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Supply Chains: Lean, Mean, or In Between

January 26, 2012


As last year was ending and the new one beginning, the folks at SupplyChainBrain featured a number of articles about lean business practices. Since several supply chain analysts continue to point out that there is a natural tension between proponents of lean supply chains and proponents of resilient supply chains, I thought a post on the subject of “lean practices” was in order. In a previous post, I wrote:

“Time and again the issue of balance between “lean” and “resilient” supply chains is raised by risk management experts. In his doctoral dissertation entitled Supply Chain Resilience: Development of a Conceptual Framework, an Assessment Tool and an Implementation Process, Timothy J. Pettit, included a graphic that, in a very general way, illustrates why balance is the key.


“Pettit’s point is that resiliency does come with a price that can erode profits. A lack of resiliency, however, can also affect profits and even expose a company to total failure. Hence, finding what Pettit calls the ‘Zone of Balanced Resilience’ is essential. In his abstract, Pettit writes, ‘The business environment is always changing and change creates risk. Managing the risk of the uncertain future is a challenge that requires resilience – the ability to survive, adapt and grow in the face of turbulent change. … Findings suggest that supply chain resilience can be assessed in terms of two dimensions: vulnerabilities and capabilities.'”

Lean practices are aimed at maximizing profits while resilient practices are aimed at mitigating potential supply chain disruptions. With that background in mind, let’s look at the first short article published by SupplyChainBrain [“Does Lean Make a Good Company Great?” 29 December 2011] The editorial staff writes:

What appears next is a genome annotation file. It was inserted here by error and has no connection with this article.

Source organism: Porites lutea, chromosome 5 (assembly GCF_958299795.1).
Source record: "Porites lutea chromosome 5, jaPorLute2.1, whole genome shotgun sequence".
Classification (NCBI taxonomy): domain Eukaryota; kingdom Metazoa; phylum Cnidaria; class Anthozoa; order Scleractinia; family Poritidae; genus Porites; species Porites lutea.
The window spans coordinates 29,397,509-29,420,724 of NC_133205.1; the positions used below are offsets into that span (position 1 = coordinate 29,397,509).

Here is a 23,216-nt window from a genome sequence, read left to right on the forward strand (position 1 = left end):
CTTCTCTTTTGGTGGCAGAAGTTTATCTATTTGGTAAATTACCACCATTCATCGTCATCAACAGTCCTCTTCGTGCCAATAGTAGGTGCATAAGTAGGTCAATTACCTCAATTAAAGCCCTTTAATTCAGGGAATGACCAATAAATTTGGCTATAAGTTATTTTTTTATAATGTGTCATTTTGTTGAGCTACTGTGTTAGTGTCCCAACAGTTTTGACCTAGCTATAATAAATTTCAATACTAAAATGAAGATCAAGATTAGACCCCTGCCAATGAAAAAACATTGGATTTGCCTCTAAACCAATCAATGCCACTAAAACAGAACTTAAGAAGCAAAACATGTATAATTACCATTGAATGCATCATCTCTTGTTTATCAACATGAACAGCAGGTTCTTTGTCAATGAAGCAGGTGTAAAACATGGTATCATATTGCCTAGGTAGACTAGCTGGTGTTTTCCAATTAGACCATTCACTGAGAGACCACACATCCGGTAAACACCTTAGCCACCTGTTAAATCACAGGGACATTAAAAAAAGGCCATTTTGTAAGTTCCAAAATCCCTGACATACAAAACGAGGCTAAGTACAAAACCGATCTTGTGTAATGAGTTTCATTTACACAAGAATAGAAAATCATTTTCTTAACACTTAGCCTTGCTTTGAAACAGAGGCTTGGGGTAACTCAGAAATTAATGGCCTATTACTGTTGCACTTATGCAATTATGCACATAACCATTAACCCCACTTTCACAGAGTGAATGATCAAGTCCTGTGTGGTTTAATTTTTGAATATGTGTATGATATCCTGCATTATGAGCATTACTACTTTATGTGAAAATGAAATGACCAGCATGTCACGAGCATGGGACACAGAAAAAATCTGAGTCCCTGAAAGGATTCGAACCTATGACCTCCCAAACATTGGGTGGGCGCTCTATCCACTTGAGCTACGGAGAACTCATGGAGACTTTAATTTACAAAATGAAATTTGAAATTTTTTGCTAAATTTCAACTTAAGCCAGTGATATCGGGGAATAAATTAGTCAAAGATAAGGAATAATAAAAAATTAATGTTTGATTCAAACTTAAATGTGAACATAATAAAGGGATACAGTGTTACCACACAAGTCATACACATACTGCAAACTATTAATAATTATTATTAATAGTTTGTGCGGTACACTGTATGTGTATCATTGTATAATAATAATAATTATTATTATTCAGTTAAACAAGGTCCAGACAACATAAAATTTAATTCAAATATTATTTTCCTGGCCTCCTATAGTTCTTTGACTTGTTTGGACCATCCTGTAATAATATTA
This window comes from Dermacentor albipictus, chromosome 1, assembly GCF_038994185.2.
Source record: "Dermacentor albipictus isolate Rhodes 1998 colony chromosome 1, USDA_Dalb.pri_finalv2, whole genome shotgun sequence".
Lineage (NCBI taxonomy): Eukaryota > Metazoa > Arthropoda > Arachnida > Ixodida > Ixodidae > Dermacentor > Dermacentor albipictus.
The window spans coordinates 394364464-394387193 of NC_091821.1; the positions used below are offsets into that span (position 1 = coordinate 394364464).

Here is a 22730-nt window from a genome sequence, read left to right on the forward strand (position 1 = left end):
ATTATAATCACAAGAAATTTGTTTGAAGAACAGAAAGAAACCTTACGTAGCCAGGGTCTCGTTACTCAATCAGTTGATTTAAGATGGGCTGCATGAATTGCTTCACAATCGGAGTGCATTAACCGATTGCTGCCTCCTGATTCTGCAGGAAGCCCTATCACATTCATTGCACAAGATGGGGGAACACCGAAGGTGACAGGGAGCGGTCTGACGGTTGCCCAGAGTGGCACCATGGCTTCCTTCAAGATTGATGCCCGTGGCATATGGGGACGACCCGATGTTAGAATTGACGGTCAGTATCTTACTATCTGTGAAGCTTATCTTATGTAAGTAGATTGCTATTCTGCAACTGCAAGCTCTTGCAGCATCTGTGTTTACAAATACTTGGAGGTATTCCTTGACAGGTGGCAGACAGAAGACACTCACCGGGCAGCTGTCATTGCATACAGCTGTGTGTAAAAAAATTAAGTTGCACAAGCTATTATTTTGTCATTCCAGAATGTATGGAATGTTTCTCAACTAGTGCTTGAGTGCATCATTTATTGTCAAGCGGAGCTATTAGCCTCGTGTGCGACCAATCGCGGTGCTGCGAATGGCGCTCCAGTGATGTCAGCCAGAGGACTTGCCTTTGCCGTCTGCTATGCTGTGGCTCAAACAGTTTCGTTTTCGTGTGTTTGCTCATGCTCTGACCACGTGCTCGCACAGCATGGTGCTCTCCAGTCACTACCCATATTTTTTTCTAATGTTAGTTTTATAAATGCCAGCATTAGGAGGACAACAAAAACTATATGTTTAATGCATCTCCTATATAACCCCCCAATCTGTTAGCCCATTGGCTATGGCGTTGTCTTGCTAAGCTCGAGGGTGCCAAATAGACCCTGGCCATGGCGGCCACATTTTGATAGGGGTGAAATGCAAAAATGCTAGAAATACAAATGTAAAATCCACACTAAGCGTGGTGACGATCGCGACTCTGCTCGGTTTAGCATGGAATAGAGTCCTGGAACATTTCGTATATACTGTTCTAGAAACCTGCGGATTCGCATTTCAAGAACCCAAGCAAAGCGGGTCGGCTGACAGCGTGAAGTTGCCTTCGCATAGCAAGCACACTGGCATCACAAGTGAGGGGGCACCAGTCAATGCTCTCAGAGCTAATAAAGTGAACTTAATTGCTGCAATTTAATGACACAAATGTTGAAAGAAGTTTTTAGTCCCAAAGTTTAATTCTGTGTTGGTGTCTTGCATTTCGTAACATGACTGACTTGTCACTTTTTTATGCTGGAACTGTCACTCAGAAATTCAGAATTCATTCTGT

“Simply stated, Lean alone won’t make a company successful, but even a successful company could improve immensely if it adopted a number of Lean practices, says Kenneth McGuire, a management consultant with Management Excellence Action Coalition. For the last 30 years, MEAC has helped companies in manufacturing improve so they can boost productivity. Lean is one of the ways to do that because it is among the competitive norms against which companies will be measured. After all, there’s an immediacy in delivery that’s required by most customers now, a perfection in product quality that most consumers expect now, and there’s a very high service level demanded now. These are goals that Lean practices enable if not necessarily guarantee.”

I think we can all agree that increased productivity, high quality, and improved customer service are laudable goals. Lean practices can indeed foster those objectives when things are running normally. Analysts who believe that companies can go “too lean,” are more worried about how lean practices adversely affect companies during crisis. McGuire, however, is talking about normal operating procedures. The article continues:

“So what’s the first step? Start with the people. You must have a ‘deep and honorable respect for your people,’ says McGuire. If not, they will drive the whole process – just not where you want it to go. Leadership is important. McGuire says the process can be so difficult that many companies may get a year or two into their project and then fail because they don’t have adequate leadership stature.”

I’m glad that McGuire started his discussion with people. Too often people are discussed after processes and technology; but, it is people that ultimately make processes and technologies work. The SCB staff next asked McGuire, “What’s the relevance of Lean programs in supply chain and logistics?”

“McGuire says Lean ‘looks’ at the value stream from the point of view of the customer. ‘It says that during the period between the decision to buy and the delivery of any goods, every activity either adds value to that value proposition or it doesn’t, and if not, it’s waste by definition and should probably be eliminated. Customers for the most part will look at the high cost of their transportation or logistics bill and will say that no longer is labor the difference between competitive and noncompetitive companies, it’s the approach to logistics. They favor those who can do it with few stops and delays, the best quality, and the best communications.'”